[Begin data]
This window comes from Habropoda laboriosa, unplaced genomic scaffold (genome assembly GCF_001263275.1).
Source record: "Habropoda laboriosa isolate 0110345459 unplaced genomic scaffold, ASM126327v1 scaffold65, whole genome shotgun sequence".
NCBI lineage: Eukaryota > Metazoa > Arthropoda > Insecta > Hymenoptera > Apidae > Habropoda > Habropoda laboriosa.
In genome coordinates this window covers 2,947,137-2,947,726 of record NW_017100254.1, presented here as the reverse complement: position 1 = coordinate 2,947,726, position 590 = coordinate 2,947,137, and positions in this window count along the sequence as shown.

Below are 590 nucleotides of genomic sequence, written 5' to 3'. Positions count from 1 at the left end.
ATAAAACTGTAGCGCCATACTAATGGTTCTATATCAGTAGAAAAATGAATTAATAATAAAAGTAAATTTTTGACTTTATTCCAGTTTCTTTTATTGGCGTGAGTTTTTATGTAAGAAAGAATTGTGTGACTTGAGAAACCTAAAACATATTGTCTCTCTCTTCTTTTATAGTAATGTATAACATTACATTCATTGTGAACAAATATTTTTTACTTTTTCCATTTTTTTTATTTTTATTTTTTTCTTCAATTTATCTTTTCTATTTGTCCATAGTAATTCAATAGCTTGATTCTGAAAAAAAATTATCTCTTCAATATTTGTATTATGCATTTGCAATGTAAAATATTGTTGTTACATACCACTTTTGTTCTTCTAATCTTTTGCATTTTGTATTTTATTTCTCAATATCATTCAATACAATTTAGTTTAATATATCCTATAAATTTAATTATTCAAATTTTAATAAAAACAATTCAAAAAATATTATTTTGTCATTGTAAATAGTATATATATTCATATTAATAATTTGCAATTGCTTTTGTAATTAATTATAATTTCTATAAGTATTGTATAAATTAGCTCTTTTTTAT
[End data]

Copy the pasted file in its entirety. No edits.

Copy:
This window comes from Habropoda laboriosa, unplaced genomic scaffold (genome assembly GCF_001263275.1).
Source record: "Habropoda laboriosa isolate 0110345459 unplaced genomic scaffold, ASM126327v1 scaffold65, whole genome shotgun sequence".
NCBI lineage: Eukaryota > Metazoa > Arthropoda > Insecta > Hymenoptera > Apidae > Habropoda > Habropoda laboriosa.
In genome coordinates this window covers 2,947,137-2,947,726 of record NW_017100254.1, presented here as the reverse complement: position 1 = coordinate 2,947,726, position 590 = coordinate 2,947,137, and positions in this window count along the sequence as shown.

Below are 590 nucleotides of genomic sequence, written 5' to 3'. Positions count from 1 at the left end.
ATAAAACTGTAGCGCCATACTAATGGTTCTATATCAGTAGAAAAATGAATTAATAATAAAAGTAAATTTTTGACTTTATTCCAGTTTCTTTTATTGGCGTGAGTTTTTATGTAAGAAAGAATTGTGTGACTTGAGAAACCTAAAACATATTGTCTCTCTCTTCTTTTATAGTAATGTATAACATTACATTCATTGTGAACAAATATTTTTTACTTTTTCCATTTTTTTTATTTTTATTTTTTTCTTCAATTTATCTTTTCTATTTGTCCATAGTAATTCAATAGCTTGATTCTGAAAAAAAATTATCTCTTCAATATTTGTATTATGCATTTGCAATGTAAAATATTGTTGTTACATACCACTTTTGTTCTTCTAATCTTTTGCATTTTGTATTTTATTTCTCAATATCATTCAATACAATTTAGTTTAATATATCCTATAAATTTAATTATTCAAATTTTAATAAAAACAATTCAAAAAATATTATTTTGTCATTGTAAATAGTATATATATTCATATTAATAATTTGCAATTGCTTTTGTAATTAATTATAATTTCTATAAGTATTGTATAAATTAGCTCTTTTTTAT